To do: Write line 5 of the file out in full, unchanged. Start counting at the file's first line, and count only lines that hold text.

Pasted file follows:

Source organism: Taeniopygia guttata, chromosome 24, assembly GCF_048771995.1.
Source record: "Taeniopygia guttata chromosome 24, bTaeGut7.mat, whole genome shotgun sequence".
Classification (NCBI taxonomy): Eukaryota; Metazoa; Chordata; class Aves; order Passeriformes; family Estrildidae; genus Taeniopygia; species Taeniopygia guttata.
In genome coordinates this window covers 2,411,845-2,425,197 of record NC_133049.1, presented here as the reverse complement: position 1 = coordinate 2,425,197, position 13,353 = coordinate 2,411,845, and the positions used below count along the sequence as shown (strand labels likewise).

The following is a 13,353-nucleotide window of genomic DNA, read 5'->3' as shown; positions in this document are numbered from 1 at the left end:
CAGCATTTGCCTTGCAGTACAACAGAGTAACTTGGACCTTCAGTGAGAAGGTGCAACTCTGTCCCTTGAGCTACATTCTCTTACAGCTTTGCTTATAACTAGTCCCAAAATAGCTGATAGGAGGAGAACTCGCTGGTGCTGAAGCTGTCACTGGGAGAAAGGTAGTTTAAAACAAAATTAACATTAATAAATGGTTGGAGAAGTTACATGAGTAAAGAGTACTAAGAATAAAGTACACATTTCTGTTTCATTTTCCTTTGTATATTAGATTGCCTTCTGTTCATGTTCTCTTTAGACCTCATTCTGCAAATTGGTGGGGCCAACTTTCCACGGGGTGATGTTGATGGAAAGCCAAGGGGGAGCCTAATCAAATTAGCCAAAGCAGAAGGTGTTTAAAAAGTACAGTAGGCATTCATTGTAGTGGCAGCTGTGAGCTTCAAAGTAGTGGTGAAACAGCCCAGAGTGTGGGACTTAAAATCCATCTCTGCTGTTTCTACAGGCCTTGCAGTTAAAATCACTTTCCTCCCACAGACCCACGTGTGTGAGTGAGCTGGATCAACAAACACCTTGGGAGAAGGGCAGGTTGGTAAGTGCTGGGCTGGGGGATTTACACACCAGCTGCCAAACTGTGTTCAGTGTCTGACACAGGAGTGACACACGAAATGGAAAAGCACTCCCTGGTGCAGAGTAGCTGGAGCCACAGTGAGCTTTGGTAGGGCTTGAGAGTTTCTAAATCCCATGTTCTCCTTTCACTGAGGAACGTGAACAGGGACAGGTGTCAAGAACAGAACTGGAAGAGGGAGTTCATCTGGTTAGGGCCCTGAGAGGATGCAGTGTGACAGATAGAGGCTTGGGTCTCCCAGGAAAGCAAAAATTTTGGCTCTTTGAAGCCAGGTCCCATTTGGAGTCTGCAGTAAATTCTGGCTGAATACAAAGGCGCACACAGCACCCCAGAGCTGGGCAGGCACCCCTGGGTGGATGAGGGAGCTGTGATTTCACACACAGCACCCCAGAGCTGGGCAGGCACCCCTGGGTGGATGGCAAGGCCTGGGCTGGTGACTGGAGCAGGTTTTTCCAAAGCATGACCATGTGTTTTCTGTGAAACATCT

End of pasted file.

The following is a 13,353-nucleotide window of genomic DNA, read 5'->3' as shown; positions in this document are numbered from 1 at the left end: